Center for Strategic Communication

Warning: The video below includes extremely graphic content. Three men, including a Catholic priest, are beheaded, and their heads are then displayed atop their corpses.

Jihadists in Syria kidnapped a Catholic priest in the Idlib area and beheaded him as scores of onlookers, including children, cheered and recorded the event on their cell phones. The Vatican reported last week that the priest was captured by fighters “linked” to the Al Nusrah Front for the People in the Levant, al Qaeda’s affiliate in Syria.

The Vatican confirmed that Father François Murad was killed on June 23 after jihadists affiliated with the Al Nusrah Front overran his monastery in Gassanieh, a town in the countryside in the northern province of Idlib.

“According to local sources, the monastery where Fr. Murad was staying was attacked by militants linked to the jihadi group Jabhat al Nusrah [the Al Nusrah Front],” said the Fides News Agency, the Vatican’s official media outlet.

Video that purported to show Father Murad’s execution has emerged on the LiveLeak video sharing website.

In the video, Father Murad and two other men are seen kneeling on the ground with their hands bound behind their backs. A crowd of armed men as well as young boys watch as a bearded jihadist makes a speech.

The crowd then begins to chant “Allahu Akbar” (“God is greatest”), and another bearded jihadist dressed in black takes out a knife and begins to behead one of the men. People in the crowd press close and scramble to take video.

The same jihadist proceeds to behead the other two men. The heads of the murdered men are then placed on top of their corpses.

The jihadists claimed that two of the slain men were linked to Syria’s military establishment, according to Steven Miller, a research analyst at the Foundation for the Defense of Democracies.

Miller said that the jihadist who made the opening speech is speaking in “broken Arabic.”

“I would guess that the man handing out the sentence is a foreign jihadi, though I can’t tell from where,” Miller said.

The man making the speech claimed that at least one of the men “had the phone numbers of Syrian military officers in Aleppo stored on his cellphone,” Miller told The Long War Journal. “In addition, the foreign jihadist alleged that some of the men were stopped with weapons and ammunition issued by the Syrian military.”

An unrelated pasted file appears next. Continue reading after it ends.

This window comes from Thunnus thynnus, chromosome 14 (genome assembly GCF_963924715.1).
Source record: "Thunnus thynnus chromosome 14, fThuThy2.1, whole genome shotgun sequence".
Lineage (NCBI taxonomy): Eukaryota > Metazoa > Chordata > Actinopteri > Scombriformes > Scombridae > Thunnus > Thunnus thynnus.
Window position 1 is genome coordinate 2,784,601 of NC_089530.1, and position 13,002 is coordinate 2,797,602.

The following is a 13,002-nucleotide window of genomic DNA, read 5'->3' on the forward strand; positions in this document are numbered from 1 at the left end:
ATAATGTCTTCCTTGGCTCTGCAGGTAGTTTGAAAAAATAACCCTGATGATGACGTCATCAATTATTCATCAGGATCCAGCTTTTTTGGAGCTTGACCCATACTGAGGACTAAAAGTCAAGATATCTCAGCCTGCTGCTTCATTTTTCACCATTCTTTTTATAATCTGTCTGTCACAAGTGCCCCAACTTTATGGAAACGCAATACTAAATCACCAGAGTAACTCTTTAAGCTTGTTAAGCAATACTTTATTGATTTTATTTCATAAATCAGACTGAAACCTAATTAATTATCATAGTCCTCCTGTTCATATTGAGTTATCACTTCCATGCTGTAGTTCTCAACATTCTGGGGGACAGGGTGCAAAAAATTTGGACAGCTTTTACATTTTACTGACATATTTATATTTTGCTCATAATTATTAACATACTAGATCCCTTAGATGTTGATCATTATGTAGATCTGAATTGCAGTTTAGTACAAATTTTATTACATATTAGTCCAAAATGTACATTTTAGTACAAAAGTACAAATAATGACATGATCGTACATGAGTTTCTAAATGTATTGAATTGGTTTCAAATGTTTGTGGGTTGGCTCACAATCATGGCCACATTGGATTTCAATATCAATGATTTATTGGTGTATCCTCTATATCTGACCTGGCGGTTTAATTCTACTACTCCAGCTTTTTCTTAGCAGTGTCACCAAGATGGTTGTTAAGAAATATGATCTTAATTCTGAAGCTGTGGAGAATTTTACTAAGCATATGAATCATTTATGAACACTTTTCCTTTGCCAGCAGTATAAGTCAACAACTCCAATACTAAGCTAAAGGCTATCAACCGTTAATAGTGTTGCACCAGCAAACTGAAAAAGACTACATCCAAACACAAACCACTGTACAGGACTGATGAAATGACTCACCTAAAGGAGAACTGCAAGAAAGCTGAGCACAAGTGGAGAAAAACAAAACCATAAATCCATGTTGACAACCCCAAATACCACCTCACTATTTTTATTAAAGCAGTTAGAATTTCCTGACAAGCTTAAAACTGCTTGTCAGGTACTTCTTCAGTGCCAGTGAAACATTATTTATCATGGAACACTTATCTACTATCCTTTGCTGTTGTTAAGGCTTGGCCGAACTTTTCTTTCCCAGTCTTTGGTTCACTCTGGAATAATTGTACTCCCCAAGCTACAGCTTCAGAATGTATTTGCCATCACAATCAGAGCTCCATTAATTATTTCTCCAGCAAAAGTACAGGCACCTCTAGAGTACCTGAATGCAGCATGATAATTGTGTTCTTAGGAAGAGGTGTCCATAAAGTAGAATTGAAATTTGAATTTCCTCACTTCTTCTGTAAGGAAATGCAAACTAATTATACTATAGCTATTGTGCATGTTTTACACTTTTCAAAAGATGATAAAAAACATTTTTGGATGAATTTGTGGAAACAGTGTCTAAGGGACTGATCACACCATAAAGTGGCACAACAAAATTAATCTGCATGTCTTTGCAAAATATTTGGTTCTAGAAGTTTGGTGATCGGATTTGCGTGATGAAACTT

The Al Nusrah Front, the Islamic State in Iraq, and the Muhajireen Army are all known to have numerous foreigners in both leadership positions and in the rank and file. Idlib is considered to be a stronghold of the Al Nusrah Front.

Kidnapped archbishops still missing

Christians in Syria have increasingly been targeted by Islamists, who believe Christians are colluding with government forces in the Syrian civil war. On June 28, a suicide bomber detonated his vest outside a church in a Christian neighborhood in Damascus, killing four people. It is unclear if the bomber was targeting the church or a nearby pro-government militia.

On April 22, two senior Christian leaders in the region, Syriac Orthodox Archbishop John Ibrahim and Greek Orthodox Archbishop Paul Yagizi, were kidnapped near the Turkish border, and their driver was killed. They were on their way to Aleppo to arrange the release of two kidnapped priests, Fathers Michael Kayyal and Maher Mahfouz, who had been abducted on Feb. 9, the Catholic News Agency reported.

It appears likely that the two senior clerics are being held by al Qaeda’s Syrian affiliate, the Al Nusrah Front. According to an April 24 report in the Christian Science Monitor, Bishop Tony Yazigi, a relative of kidnapped Bishop Boulos Yazigi, said the kidnappers were believed to be Chechen fighters from the Al Nusrah Front.

On May 8, Acting Syrian National Council President George Sabra told Lebanese officials and Syriac clerics that the archbishops were being held by a “small group” of rebels in the town of Bshaqtin outside Aleppo and were in good health, according to the Daily Star. A Lebanese Syriac Orthodox bishop said at the time: “I don’t know whether the Christians would leave the region because of this or stay and react to this kidnapping in a way that we do not want.”

In early June, Pope Francis commented on the case, asking for the release of the captives and for prayers for the two men and for all victims of the Syrian conflict.

According to a recent report on the website of Sat-7, a Christian news outlet for the Middle East and North Africa: “An officer in the Free Syrian Army suggested that the leader of Al-Nusra Front who resides in Al-Mashhad village, known as Abu Al-Banat, is the one behind the kidnapping of the Aleppo archbishops, noting that they were held hostage at Al-Mashhad village, and one of them might have been murdered.”